Comments

Popular posts from this blog

Sneak Peek

There's an invisible force powering and propelling our way of life.
It's all around us. You can't feel it. Smell it. Or taste it.
But it's there all the same. And if you look close enough, you can see all the amazing and wondrous things it does.
It not only powers our cities and towns.
And all the high-tech things we love.
It gives us the power to invent.
To explore.
To discover.
To create advanced technologies.
This invisible force creates jobs out of thin air.
It adds billions to our economy.
It's on even when we're not.
And stays on no matter what Mother Nature throws at it.
This invisible force takes us to the outer reaches of outer space.
And to the very depths of our oceans.
It brings us together. And it makes us better.
And most importantly, it has the power to do all this in our lifetime while barely leaving a trace.
Some people might say it's kind of unbelievable.
They wonder, what is this new power that does all these extraordinary things?

A Design Team Pictures the Future of Nuclear Energy

For more than 100 years, the shape and location of human settlements has been defined in large part by energy and water. Cities grew up near natural resources like hydropower, and near water for agricultural, industrial and household use.

So what would the world look like with a new generation of small nuclear reactors that could provide abundant, clean energy for electricity, water pumping and desalination and industrial processes?

Hard to say with precision, but Third Way, the non-partisan think tank, asked the design team at the Washington, D.C. office of Gensler & Associates, an architecture and interior design firm that specializes in sustainable projects like a complex that houses the NFL’s Dallas Cowboys. The talented designers saw a blooming desert and a cozy arctic village, an old urban mill re-purposed as an energy producer, a data center that integrates solar panels on its sprawling flat roofs, a naval base and a humming transit hub.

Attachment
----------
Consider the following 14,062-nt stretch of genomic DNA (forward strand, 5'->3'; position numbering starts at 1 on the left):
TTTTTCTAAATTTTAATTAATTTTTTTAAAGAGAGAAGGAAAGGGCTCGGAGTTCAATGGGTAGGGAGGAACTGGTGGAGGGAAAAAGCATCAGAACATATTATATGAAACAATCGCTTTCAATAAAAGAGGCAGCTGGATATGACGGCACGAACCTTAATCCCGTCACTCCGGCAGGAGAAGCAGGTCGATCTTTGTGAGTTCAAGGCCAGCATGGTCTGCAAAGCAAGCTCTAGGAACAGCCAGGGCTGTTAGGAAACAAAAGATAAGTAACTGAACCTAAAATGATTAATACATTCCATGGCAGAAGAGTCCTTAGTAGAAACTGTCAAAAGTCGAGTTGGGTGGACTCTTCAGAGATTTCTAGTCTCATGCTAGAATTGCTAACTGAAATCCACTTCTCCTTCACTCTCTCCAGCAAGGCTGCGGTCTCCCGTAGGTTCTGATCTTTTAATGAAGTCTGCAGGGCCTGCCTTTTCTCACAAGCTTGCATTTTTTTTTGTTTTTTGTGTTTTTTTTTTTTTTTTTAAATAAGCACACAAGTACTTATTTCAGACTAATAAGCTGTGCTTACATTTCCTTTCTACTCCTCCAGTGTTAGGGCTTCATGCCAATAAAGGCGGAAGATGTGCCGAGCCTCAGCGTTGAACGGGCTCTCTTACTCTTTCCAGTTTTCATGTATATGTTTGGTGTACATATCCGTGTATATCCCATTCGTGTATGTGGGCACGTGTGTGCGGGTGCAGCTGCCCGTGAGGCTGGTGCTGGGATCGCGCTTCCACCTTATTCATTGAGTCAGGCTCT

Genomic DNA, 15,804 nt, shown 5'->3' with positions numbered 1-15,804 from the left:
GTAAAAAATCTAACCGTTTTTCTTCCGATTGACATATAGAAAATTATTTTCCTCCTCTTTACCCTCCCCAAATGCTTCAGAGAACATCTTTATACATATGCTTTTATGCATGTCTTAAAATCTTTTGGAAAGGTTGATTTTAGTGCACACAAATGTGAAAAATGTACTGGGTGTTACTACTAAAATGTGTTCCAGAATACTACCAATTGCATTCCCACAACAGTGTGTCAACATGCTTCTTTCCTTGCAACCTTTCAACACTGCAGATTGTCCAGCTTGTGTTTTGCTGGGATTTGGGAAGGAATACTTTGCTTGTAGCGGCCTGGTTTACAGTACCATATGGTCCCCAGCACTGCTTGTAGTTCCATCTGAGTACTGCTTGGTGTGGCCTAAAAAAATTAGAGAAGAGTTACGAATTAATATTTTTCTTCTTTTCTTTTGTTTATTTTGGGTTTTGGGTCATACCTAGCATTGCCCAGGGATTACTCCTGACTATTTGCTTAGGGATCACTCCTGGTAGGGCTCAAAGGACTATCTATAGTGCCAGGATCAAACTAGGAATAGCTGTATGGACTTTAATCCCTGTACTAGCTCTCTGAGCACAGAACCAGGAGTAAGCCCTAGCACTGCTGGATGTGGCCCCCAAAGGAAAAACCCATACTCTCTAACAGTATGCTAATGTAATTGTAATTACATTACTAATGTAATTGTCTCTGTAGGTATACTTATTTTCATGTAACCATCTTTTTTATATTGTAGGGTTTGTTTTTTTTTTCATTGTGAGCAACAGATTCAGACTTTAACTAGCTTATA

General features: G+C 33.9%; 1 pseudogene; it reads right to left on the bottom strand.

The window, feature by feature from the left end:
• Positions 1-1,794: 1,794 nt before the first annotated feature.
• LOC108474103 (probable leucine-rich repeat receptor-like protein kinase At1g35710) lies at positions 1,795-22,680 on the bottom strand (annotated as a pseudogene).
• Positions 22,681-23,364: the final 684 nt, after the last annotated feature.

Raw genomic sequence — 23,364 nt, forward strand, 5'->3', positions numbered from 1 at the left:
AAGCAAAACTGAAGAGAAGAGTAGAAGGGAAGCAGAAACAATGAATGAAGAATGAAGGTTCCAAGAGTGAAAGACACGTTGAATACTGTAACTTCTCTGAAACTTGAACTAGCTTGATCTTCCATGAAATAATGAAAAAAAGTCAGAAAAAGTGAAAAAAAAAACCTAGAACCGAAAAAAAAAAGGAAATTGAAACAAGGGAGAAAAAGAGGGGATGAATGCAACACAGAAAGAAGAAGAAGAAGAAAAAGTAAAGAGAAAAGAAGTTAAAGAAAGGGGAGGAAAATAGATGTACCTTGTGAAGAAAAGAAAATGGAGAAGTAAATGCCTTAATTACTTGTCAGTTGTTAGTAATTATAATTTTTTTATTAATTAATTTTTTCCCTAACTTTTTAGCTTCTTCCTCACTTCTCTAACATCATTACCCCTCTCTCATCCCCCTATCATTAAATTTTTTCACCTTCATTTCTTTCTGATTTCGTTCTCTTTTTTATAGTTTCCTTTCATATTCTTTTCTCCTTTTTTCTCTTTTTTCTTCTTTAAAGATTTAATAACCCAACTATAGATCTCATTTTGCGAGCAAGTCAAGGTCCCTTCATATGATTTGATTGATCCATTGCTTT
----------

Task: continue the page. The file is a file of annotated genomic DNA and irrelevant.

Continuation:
In the converted mill, high temperat…

Seeing the Light on Nuclear Energy

If you think that there is plenty of electricity, that the air is clean enough and that nuclear power is a just one among many options for meeting human needs, then you are probably over-focused on the United States or Western Europe. Even then, you’d be wrong.

That’s the idea at the heart of a new book, “Seeing the Light: The Case for Nuclear Power in the 21st Century,” by Scott L. Montgomery, a geoscientist and energy expert, and Thomas Graham Jr., a retired ambassador and arms control expert.


Billions of people live in energy poverty, they write, and even those who don’t, those who live in places where there is always an electric outlet or a light switch handy, we need to unmake the last 200 years of energy history, and move to non-carbon sources. Energy is integral to our lives but the authors cite a World Health Organization estimate that more than 6.5 million people die each year from air pollution.  In addition, they say, the global climate is heading for ruinous instability. E…